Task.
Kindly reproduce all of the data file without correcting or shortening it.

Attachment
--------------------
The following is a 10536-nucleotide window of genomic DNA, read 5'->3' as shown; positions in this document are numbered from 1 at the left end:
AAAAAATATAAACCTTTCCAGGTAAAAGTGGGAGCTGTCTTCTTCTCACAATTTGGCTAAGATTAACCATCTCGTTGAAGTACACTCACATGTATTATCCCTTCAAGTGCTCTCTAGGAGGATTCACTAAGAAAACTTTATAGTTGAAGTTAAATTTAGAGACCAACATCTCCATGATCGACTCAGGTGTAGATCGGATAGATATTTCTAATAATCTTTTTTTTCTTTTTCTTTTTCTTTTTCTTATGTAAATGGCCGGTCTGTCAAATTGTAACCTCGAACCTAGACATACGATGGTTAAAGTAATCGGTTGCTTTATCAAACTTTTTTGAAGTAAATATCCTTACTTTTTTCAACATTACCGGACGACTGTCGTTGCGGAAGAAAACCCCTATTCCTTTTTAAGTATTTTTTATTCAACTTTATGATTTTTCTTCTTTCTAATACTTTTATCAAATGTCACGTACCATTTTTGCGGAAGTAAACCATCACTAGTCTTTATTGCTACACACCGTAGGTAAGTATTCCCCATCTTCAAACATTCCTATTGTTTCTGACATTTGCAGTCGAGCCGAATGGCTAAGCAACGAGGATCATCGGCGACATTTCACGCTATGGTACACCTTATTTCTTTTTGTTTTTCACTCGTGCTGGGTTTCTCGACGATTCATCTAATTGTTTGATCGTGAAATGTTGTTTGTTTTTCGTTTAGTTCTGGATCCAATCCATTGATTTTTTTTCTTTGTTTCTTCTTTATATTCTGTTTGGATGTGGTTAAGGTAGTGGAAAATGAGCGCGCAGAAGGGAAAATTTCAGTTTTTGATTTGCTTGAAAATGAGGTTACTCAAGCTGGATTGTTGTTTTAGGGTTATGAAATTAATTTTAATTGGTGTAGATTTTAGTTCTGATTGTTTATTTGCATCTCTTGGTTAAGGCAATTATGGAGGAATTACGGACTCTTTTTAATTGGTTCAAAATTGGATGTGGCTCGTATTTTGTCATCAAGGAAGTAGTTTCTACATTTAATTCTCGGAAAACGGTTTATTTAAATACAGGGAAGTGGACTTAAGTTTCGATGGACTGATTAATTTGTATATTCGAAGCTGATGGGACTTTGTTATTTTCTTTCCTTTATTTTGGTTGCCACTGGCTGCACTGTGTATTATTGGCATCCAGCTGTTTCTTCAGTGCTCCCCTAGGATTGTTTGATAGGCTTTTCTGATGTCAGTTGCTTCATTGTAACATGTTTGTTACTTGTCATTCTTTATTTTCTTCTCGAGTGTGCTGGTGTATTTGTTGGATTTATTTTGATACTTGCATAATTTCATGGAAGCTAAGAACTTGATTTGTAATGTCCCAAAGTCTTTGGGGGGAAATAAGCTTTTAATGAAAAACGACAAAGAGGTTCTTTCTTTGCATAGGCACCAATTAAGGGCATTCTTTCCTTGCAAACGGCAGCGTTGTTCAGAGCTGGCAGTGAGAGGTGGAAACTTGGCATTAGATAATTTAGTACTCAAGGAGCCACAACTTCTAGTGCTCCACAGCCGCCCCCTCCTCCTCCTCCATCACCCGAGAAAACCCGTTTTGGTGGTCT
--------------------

The following is a 10536-nucleotide window of genomic DNA, read 5'->3' as shown; positions in this document are numbered from 1 at the left end:
AAAAAATATAAACCTTTCCAGGTAAAAGTGGGAGCTGTCTTCTTCTCACAATTTGGCTAAGATTAACCATCTCGTTGAAGTACACTCACATGTATTATCCCTTCAAGTGCTCTCTAGGAGGATTCACTAAGAAAACTTTATAGTTGAAGTTAAATTTAGAGACCAACATCTCCATGATCGACTCAGGTGTAGATCGGATAGATATTTCTAATAATCTTTTTTTTCTTTTTCTTTTTCTTTTTCTTATGTAAATGGCCGGTCTGTCAAATTGTAACCTCGAACCTAGACATACGATGGTTAAAGTAATCGGTTGCTTTATCAAACTTTTTTGAAGTAAATATCCTTACTTTTTTCAACATTACCGGACGACTGTCGTTGCGGAAGAAAACCCCTATTCCTTTTTAAGTATTTTTTATTCAACTTTATGATTTTTCTTCTTTCTAATACTTTTATCAAATGTCACGTACCATTTTTGCGGAAGTAAACCATCACTAGTCTTTATTGCTACACACCGTAGGTAAGTATTCCCCATCTTCAAACATTCCTATTGTTTCTGACATTTGCAGTCGAGCCGAATGGCTAAGCAACGAGGATCATCGGCGACATTTCACGCTATGGTACACCTTATTTCTTTTTGTTTTTCACTCGTGCTGGGTTTCTCGACGATTCATCTAATTGTTTGATCGTGAAATGTTGTTTGTTTTTCGTTTAGTTCTGGATCCAATCCATTGATTTTTTTTCTTTGTTTCTTCTTTATATTCTGTTTGGATGTGGTTAAGGTAGTGGAAAATGAGCGCGCAGAAGGGAAAATTTCAGTTTTTGATTTGCTTGAAAATGAGGTTACTCAAGCTGGATTGTTGTTTTAGGGTTATGAAATTAATTTTAATTGGTGTAGATTTTAGTTCTGATTGTTTATTTGCATCTCTTGGTTAAGGCAATTATGGAGGAATTACGGACTCTTTTTAATTGGTTCAAAATTGGATGTGGCTCGTATTTTGTCATCAAGGAAGTAGTTTCTACATTTAATTCTCGGAAAACGGTTTATTTAAATACAGGGAAGTGGACTTAAGTTTCGATGGACTGATTAATTTGTATATTCGAAGCTGATGGGACTTTGTTATTTTCTTTCCTTTATTTTGGTTGCCACTGGCTGCACTGTGTATTATTGGCATCCAGCTGTTTCTTCAGTGCTCCCCTAGGATTGTTTGATAGGCTTTTCTGATGTCAGTTGCTTCATTGTAACATGTTTGTTACTTGTCATTCTTTATTTTCTTCTCGAGTGTGCTGGTGTATTTGTTGGATTTATTTTGATACTTGCATAATTTCATGGAAGCTAAGAACTTGATTTGTAATGTCCCAAAGTCTTTGGGGGGAAATAAGCTTTTAATGAAAAACGACAAAGAGGTTCTTTCTTTGCATAGGCACCAATTAAGGGCATTCTTTCCTTGCAAACGGCAGCGTTGTTCAGAGCTGGCAGTGAGAGGTGGAAACTTGGCATTAGATAATTTAGTACTCAAGGAGCCACAACTTCTAGTGCTCCACAGCCGCCCCCTCCTCCTCCTCCATCACCCGAGAAAACCCGTTTTGGTGGTCT